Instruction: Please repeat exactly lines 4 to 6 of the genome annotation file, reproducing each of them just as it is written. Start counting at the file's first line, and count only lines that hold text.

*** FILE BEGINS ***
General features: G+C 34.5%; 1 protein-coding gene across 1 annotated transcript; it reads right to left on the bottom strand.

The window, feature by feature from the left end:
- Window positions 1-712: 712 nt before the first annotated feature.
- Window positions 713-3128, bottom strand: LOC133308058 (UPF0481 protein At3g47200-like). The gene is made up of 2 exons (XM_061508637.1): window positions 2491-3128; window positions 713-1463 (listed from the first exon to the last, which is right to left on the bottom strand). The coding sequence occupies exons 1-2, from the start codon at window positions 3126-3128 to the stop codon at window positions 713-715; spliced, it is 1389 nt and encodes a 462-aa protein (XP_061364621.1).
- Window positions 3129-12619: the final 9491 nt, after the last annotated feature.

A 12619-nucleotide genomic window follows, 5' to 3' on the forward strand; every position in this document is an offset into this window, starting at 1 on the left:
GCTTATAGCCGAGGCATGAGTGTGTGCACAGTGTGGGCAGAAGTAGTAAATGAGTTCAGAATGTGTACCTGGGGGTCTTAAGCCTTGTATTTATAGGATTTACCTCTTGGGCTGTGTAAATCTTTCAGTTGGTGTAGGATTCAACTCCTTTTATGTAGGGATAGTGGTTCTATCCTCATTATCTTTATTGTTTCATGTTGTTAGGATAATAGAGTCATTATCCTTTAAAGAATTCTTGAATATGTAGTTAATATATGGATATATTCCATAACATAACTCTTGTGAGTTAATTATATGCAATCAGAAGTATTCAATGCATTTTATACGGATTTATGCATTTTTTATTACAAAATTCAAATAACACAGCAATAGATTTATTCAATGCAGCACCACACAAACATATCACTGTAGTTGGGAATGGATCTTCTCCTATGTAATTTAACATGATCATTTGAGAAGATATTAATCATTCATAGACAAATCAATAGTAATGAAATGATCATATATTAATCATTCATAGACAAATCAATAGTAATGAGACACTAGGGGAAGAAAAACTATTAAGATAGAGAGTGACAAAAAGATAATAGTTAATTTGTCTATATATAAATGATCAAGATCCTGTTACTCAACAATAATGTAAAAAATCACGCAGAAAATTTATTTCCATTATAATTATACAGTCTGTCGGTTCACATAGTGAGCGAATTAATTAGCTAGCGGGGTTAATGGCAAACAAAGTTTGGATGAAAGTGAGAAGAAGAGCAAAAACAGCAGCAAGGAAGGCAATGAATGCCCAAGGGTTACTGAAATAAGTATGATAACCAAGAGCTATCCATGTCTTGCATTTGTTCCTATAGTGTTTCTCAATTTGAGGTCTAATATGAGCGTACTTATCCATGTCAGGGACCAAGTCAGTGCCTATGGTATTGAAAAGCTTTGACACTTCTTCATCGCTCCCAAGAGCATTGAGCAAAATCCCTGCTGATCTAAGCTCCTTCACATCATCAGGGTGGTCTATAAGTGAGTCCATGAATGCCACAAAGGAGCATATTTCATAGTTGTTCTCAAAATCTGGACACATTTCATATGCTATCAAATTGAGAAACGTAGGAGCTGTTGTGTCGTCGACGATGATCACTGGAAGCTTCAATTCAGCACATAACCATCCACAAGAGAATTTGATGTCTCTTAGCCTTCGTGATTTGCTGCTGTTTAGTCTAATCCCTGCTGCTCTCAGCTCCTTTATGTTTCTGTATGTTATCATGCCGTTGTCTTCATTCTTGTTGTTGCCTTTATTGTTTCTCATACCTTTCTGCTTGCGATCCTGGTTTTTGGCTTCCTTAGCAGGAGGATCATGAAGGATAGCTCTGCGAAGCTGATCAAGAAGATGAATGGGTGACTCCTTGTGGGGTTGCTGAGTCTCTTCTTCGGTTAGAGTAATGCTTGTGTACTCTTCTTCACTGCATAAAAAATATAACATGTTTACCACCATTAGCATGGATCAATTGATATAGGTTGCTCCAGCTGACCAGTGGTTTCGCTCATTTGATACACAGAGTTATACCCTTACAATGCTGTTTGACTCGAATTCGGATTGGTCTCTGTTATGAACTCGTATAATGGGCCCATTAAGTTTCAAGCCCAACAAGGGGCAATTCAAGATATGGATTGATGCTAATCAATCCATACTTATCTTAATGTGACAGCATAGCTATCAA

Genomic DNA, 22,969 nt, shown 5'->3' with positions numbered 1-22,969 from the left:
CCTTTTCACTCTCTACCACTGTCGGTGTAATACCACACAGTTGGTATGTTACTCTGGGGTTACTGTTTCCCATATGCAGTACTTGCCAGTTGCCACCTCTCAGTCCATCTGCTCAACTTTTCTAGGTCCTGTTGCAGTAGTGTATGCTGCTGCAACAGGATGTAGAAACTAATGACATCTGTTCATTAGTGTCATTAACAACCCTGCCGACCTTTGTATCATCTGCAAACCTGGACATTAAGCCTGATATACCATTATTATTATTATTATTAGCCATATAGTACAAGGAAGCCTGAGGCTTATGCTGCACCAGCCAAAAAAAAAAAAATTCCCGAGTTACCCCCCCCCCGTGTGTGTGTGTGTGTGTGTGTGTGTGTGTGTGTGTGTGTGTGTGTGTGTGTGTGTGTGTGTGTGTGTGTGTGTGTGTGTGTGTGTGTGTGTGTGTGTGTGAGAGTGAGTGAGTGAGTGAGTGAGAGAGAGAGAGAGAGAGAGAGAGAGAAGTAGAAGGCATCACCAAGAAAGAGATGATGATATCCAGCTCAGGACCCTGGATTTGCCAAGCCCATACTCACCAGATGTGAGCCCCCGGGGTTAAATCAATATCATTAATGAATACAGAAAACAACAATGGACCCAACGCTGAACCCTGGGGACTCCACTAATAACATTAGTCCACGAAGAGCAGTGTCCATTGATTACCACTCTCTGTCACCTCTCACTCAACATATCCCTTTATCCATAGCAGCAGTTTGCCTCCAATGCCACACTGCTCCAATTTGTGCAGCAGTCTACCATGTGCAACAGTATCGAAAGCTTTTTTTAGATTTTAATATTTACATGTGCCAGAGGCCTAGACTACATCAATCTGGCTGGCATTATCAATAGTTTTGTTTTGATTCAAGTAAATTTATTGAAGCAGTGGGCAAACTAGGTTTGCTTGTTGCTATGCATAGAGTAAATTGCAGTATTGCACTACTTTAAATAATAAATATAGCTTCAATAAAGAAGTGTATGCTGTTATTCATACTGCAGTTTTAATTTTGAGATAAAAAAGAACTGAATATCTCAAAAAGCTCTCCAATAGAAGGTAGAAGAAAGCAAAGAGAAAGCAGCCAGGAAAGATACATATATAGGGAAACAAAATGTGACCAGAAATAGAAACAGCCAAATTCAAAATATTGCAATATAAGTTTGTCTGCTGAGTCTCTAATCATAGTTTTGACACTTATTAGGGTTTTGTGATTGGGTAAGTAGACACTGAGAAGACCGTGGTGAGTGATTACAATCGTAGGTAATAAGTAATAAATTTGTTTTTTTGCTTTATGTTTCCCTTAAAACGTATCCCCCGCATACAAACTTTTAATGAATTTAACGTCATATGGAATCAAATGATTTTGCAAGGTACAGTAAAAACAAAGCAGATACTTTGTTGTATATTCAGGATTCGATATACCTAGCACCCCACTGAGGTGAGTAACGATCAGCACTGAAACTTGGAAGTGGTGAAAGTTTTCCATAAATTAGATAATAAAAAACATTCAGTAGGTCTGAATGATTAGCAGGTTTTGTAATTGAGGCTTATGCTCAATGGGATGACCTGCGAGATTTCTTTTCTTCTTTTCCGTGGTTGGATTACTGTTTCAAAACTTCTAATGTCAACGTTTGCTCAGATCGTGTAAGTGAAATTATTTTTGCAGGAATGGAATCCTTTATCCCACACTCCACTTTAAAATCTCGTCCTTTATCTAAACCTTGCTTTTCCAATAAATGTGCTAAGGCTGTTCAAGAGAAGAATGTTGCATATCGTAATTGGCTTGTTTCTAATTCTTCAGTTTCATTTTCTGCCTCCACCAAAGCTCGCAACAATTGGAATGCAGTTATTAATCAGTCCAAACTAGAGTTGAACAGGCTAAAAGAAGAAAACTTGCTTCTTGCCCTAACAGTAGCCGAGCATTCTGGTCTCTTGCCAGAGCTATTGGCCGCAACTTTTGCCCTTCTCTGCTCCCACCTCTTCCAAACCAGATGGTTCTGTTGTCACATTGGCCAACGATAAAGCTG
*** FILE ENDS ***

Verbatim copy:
- Window positions 713-3128, bottom strand: LOC133308058 (UPF0481 protein At3g47200-like). The gene is made up of 2 exons (XM_061508637.1): window positions 2491-3128; window positions 713-1463 (listed from the first exon to the last, which is right to left on the bottom strand). The coding sequence occupies exons 1-2, from the start codon at window positions 3126-3128 to the stop codon at window positions 713-715; spliced, it is 1389 nt and encodes a 462-aa protein (XP_061364621.1).
- Window positions 3129-12619: the final 9491 nt, after the last annotated feature.

A 12619-nucleotide genomic window follows, 5' to 3' on the forward strand; every position in this document is an offset into this window, starting at 1 on the left: